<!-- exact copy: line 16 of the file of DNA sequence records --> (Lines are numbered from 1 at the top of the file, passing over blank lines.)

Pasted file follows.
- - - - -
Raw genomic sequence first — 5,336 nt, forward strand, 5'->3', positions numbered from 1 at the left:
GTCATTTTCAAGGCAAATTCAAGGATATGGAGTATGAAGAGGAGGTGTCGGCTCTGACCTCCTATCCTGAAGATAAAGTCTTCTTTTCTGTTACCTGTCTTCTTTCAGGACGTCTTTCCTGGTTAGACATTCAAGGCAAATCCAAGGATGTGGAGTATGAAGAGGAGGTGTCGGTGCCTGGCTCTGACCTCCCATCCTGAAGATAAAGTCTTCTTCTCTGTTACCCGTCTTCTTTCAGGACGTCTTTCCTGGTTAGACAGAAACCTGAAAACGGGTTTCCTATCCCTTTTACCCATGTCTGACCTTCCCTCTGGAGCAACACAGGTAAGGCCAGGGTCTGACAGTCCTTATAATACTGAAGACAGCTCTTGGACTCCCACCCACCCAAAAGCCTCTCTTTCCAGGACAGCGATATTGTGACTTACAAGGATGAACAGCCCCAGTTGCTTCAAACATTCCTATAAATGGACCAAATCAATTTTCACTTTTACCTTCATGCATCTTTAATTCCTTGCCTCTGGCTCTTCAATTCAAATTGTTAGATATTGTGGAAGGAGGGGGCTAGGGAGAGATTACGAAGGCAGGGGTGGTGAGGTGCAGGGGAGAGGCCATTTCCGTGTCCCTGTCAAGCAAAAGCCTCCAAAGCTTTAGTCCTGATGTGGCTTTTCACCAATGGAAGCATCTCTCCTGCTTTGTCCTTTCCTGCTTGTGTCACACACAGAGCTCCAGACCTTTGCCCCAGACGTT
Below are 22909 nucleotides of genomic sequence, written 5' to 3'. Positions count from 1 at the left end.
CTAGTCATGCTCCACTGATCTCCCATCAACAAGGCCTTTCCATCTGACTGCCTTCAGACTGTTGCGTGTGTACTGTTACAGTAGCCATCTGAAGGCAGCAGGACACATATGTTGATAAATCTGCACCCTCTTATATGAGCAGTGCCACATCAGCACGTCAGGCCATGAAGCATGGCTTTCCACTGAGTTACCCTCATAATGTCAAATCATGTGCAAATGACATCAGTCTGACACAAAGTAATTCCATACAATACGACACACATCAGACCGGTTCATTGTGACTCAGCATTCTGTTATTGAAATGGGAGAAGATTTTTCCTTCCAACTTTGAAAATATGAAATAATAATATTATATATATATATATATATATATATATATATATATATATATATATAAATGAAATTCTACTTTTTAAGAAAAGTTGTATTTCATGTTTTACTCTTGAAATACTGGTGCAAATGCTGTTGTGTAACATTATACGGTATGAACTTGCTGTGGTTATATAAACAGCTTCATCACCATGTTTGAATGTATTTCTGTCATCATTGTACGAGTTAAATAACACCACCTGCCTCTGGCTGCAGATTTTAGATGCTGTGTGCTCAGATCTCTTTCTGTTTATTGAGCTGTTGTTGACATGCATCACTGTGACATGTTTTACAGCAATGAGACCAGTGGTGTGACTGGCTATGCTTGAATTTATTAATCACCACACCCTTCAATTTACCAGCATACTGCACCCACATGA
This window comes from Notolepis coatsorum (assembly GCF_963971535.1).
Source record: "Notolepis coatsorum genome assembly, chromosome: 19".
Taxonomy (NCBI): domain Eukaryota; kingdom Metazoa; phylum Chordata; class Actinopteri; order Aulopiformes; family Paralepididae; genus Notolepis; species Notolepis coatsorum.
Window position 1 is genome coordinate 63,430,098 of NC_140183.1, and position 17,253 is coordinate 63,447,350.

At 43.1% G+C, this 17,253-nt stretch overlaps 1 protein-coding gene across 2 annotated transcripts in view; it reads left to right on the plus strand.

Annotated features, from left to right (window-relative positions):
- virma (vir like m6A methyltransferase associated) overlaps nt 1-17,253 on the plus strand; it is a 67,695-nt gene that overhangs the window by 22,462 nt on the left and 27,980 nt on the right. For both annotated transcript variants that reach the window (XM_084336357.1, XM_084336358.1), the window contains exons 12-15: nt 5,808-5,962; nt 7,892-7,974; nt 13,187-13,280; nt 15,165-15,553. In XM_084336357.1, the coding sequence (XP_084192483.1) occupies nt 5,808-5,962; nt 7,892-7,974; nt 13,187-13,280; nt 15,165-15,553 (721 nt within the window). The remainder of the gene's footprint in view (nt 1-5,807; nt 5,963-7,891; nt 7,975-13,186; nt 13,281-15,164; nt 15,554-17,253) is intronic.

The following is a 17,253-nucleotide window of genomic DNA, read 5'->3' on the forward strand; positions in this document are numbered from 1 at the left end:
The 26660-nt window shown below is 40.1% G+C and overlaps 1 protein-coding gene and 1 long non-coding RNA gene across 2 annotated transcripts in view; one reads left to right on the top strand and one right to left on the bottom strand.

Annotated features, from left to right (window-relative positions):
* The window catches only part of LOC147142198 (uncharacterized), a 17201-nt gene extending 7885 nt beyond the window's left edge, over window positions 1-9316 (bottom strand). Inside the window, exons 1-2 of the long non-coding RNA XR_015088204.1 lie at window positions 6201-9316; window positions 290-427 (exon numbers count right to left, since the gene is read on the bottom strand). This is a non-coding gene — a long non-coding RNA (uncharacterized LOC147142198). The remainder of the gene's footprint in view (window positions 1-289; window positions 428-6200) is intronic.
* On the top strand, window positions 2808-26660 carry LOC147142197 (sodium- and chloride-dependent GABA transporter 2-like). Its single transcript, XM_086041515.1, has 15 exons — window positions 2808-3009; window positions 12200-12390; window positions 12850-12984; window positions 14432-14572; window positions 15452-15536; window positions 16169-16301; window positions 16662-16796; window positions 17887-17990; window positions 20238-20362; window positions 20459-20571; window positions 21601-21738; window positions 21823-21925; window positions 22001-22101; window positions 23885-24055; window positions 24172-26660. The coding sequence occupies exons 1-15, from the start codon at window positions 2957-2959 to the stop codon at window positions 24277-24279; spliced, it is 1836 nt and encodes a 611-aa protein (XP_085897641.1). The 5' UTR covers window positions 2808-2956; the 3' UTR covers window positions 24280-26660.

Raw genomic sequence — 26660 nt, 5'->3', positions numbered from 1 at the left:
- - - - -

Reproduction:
* On the top strand, window positions 2808-26660 carry LOC147142197 (sodium- and chloride-dependent GABA transporter 2-like). Its single transcript, XM_086041515.1, has 15 exons — window positions 2808-3009; window positions 12200-12390; window positions 12850-12984; window positions 14432-14572; window positions 15452-15536; window positions 16169-16301; window positions 16662-16796; window positions 17887-17990; window positions 20238-20362; window positions 20459-20571; window positions 21601-21738; window positions 21823-21925; window positions 22001-22101; window positions 23885-24055; window positions 24172-26660. The coding sequence occupies exons 1-15, from the start codon at window positions 2957-2959 to the stop codon at window positions 24277-24279; spliced, it is 1836 nt and encodes a 611-aa protein (XP_085897641.1). The 5' UTR covers window positions 2808-2956; the 3' UTR covers window positions 24280-26660.